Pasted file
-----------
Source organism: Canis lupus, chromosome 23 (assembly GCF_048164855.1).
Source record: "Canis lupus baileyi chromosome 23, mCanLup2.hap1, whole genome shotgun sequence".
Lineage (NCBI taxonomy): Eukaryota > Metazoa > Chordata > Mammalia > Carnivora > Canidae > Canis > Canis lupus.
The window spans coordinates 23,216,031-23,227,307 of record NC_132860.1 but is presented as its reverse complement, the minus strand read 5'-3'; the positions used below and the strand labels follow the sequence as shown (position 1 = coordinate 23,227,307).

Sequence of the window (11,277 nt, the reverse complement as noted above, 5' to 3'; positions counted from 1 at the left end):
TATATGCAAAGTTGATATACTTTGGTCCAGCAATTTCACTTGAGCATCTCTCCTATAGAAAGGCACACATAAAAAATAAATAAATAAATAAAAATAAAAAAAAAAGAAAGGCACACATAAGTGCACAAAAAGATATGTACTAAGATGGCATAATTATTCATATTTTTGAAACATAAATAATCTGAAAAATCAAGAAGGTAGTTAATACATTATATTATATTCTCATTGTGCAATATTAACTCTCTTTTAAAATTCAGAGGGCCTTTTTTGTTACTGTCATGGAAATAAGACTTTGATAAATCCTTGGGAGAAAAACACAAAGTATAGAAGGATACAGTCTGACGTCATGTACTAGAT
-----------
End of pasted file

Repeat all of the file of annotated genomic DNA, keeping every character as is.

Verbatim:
Source organism: Canis lupus, chromosome 23 (assembly GCF_048164855.1).
Source record: "Canis lupus baileyi chromosome 23, mCanLup2.hap1, whole genome shotgun sequence".
Lineage (NCBI taxonomy): Eukaryota > Metazoa > Chordata > Mammalia > Carnivora > Canidae > Canis > Canis lupus.
The window spans coordinates 23,216,031-23,227,307 of record NC_132860.1 but is presented as its reverse complement, the minus strand read 5'-3'; the positions used below and the strand labels follow the sequence as shown (position 1 = coordinate 23,227,307).

Sequence of the window (11,277 nt, the reverse complement as noted above, 5' to 3'; positions counted from 1 at the left end):
TATATGCAAAGTTGATATACTTTGGTCCAGCAATTTCACTTGAGCATCTCTCCTATAGAAAGGCACACATAAAAAATAAATAAATAAATAAAAATAAAAAAAAAAGAAAGGCACACATAAGTGCACAAAAAGATATGTACTAAGATGGCATAATTATTCATATTTTTGAAACATAAATAATCTGAAAAATCAAGAAGGTAGTTAATACATTATATTATATTCTCATTGTGCAATATTAACTCTCTTTTAAAATTCAGAGGGCCTTTTTTGTTACTGTCATGGAAATAAGACTTTGATAAATCCTTGGGAGAAAAACACAAAGTATAGAAGGATACAGTCTGACGTCATGTACTAGAT